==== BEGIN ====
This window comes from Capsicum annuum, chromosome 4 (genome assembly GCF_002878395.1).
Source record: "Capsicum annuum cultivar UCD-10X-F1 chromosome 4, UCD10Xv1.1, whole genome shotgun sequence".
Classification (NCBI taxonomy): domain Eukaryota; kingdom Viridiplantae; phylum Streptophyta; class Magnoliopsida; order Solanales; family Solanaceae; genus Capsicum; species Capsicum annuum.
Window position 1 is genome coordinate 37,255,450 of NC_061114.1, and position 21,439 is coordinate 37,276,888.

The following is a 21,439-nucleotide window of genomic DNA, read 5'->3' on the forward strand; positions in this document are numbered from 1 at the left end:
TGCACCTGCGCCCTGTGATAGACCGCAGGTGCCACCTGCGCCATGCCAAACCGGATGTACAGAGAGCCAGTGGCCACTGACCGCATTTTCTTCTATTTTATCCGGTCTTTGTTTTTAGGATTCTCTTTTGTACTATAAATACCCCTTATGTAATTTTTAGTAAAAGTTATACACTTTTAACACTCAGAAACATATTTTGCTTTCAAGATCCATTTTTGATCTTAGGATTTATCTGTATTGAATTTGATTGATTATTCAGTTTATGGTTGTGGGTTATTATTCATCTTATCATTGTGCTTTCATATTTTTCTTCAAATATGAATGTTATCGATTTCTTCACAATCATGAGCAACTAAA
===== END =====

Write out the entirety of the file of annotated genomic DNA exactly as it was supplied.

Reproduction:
This window comes from Capsicum annuum, chromosome 4 (genome assembly GCF_002878395.1).
Source record: "Capsicum annuum cultivar UCD-10X-F1 chromosome 4, UCD10Xv1.1, whole genome shotgun sequence".
Classification (NCBI taxonomy): domain Eukaryota; kingdom Viridiplantae; phylum Streptophyta; class Magnoliopsida; order Solanales; family Solanaceae; genus Capsicum; species Capsicum annuum.
Window position 1 is genome coordinate 37,255,450 of NC_061114.1, and position 21,439 is coordinate 37,276,888.

The following is a 21,439-nucleotide window of genomic DNA, read 5'->3' on the forward strand; positions in this document are numbered from 1 at the left end:
TGCACCTGCGCCCTGTGATAGACCGCAGGTGCCACCTGCGCCATGCCAAACCGGATGTACAGAGAGCCAGTGGCCACTGACCGCATTTTCTTCTATTTTATCCGGTCTTTGTTTTTAGGATTCTCTTTTGTACTATAAATACCCCTTATGTAATTTTTAGTAAAAGTTATACACTTTTAACACTCAGAAACATATTTTGCTTTCAAGATCCATTTTTGATCTTAGGATTTATCTGTATTGAATTTGATTGATTATTCAGTTTATGGTTGTGGGTTATTATTCATCTTATCATTGTGCTTTCATATTTTTCTTCAAATATGAATGTTATCGATTTCTTCACAATCATGAGCAACTAAA